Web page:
But what about adults? It’s common for people to sleep fewer hours in middle age than during their 20s or 30s—and to report feeling fine. But does a person’s sleep requirements diminish with age? “No,” says Dr. Leila Kheirandish-Gozal, director of clinical sleep research at the University of Chicago. “The amount of sleep needed doesn’t change, but the perception of sleep changes.”
The human body is capable of adaptation, Kheirandish-Gozal explains. If you move to a colder climate, you’ll eventually get used to it. And, in the same way, a person’s body and brain can grow accustomed to operating without adequate sleep. This may not produce any noticeable issues in the short term. But over time, Kheirandish-Gozal says, insufficient sleep can mess with a person’s metabolism, mood, memory and heart function—therefore increasing his risk for obesity, diabetes, forgetfulness and heart disease, to name just a few of the many conditions linked to chronic poor sleep.
Another factor to consider: When it comes to sleep, need and ability are two different things. “It’s pretty clear that sleep ability decreases with age,” says Michael Grandner, director of the Sleep and Health Research Center at the University of Arizona College of Medicine. Many older adults assume that their inability to sleep soundly or for extended periods is a sign that they don’t need as much rest. But that’s probably not true, Grandner says. (Some older adults also struggle to perform physical activity, but that doesn’t mean exercise is any less important.)
So how much sleep do middle-aged and older adults really need for optimal health? That’s tricky. “We say, on average, try to get seven or eight, but inevitably you’ll have people who need more or less than that,” Grandner says.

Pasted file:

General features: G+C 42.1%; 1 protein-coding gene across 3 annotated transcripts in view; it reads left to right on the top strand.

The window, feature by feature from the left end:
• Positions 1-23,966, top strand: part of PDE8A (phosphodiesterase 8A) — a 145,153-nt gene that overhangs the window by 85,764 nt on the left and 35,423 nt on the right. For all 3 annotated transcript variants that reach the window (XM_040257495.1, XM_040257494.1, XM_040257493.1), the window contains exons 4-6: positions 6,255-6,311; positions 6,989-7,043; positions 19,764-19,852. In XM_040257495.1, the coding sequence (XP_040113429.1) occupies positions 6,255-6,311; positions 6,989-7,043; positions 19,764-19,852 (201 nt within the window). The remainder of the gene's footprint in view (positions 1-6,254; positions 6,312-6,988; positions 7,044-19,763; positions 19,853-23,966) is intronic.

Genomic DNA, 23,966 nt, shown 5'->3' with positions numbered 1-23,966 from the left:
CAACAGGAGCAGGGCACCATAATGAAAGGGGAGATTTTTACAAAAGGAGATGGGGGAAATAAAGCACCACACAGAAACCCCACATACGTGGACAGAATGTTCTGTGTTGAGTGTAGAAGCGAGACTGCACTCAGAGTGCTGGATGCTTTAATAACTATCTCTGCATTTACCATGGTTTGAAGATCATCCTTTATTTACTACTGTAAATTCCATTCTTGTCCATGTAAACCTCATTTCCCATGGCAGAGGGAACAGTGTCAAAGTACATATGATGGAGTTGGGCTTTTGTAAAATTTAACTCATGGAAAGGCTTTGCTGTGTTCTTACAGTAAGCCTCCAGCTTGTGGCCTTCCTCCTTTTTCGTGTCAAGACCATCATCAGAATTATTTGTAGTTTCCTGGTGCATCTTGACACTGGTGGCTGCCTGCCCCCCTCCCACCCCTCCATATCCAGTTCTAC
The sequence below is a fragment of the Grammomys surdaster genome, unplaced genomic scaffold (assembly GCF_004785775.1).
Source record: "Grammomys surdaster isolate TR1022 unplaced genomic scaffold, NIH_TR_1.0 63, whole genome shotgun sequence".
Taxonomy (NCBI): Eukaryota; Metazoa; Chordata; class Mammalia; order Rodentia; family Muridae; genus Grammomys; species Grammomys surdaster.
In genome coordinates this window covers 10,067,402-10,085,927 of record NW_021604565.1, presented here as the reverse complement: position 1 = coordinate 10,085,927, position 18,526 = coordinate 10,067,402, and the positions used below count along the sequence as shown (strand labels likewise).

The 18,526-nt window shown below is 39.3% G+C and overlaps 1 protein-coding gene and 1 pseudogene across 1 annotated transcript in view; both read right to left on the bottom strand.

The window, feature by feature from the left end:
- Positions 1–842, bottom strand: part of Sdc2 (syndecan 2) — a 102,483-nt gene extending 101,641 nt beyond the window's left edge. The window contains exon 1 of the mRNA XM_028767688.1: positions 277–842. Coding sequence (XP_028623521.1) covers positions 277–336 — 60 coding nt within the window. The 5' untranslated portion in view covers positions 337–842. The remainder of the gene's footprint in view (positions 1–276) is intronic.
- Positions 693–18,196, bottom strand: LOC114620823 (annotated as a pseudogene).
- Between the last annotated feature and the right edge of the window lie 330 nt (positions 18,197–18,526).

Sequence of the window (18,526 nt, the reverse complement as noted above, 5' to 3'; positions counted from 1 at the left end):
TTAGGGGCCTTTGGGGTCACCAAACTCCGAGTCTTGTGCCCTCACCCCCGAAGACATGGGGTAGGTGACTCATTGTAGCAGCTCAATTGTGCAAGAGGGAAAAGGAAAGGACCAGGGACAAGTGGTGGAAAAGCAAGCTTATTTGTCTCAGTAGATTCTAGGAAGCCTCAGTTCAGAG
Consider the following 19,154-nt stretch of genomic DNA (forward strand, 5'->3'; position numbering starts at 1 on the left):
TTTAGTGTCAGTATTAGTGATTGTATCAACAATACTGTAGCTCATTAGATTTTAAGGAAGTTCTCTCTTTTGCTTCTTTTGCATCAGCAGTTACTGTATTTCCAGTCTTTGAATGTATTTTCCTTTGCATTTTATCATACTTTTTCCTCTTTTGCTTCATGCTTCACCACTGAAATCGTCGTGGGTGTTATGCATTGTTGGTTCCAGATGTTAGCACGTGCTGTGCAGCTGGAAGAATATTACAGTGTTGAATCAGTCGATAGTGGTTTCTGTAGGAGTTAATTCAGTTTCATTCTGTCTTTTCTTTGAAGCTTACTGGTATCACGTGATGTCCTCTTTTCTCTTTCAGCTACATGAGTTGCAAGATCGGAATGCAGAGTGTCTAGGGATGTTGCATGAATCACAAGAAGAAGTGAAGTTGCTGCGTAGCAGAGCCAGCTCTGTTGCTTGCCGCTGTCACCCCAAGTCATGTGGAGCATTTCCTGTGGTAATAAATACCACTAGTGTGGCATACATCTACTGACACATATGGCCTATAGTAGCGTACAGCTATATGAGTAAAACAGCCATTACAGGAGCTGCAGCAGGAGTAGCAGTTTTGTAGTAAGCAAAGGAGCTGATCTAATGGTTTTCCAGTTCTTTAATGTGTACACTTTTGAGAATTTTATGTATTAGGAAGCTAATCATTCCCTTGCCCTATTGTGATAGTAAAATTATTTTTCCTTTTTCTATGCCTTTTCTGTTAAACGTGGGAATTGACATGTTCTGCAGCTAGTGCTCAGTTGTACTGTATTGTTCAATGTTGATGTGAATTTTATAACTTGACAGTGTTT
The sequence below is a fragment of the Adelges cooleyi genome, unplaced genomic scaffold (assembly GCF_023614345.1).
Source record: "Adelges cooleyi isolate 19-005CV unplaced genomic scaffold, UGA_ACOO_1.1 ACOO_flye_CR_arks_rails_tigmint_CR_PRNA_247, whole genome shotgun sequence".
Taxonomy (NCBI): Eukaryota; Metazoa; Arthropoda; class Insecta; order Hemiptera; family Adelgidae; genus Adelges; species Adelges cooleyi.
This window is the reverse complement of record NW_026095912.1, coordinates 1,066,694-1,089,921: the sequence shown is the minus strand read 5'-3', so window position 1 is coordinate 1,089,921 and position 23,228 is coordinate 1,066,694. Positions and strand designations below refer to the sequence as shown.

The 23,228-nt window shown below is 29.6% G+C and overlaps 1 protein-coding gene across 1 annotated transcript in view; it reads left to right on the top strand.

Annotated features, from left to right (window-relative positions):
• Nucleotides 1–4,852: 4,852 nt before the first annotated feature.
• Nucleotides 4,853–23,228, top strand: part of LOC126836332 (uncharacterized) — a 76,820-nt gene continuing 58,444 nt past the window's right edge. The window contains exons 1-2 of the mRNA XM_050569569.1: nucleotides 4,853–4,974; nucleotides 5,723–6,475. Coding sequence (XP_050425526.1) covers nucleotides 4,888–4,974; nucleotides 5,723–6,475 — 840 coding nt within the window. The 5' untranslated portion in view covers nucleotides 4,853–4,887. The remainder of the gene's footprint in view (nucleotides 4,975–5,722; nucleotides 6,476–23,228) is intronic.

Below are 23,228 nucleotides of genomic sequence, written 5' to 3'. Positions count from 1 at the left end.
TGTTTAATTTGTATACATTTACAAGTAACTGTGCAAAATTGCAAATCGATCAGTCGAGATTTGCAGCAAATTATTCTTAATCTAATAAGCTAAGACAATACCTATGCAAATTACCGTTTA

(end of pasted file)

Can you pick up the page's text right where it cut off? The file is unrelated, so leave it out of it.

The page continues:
There are plenty of scientific challenges involved with measuring “adequate” sleep. For one thing, we all tend to be poor judges of our own sleepiness levels. “You ask people how well-rested they are, and they have no idea,” Grandner says. “People say they’re totally fine, but then we look at objective performance measures—like reaction or focus—and we see pretty dramatic declines.”
Also, in order to produce measurable short-term effects, Grandner says researchers need to severely reduce a person’s sleep—knocking them down to five hours or less per night, which pretty much everyone agrees is too little sleep. But when you’re comparing six or 6.5 hours to 7.5 or eight, short-term harms are more difficult to tease out.
The bigger question is how much sleep adults need each night in order to avoid the long-term health risks Kheirandish-Gozal mentioned: the metabolism issues, or the increased risk for mental or physical infirmity. Again, this is difficult to measure. “If you ask people how much they’re sleeping on average, they’ll say they’re getting seven [hours] or eight or six—no one says they get 6.5, or that it varies every night,” Grandner says. For this reason, even well-designed long-term sleep studies tend to spit out rough averages that may apply to large groups of people but not to individuals.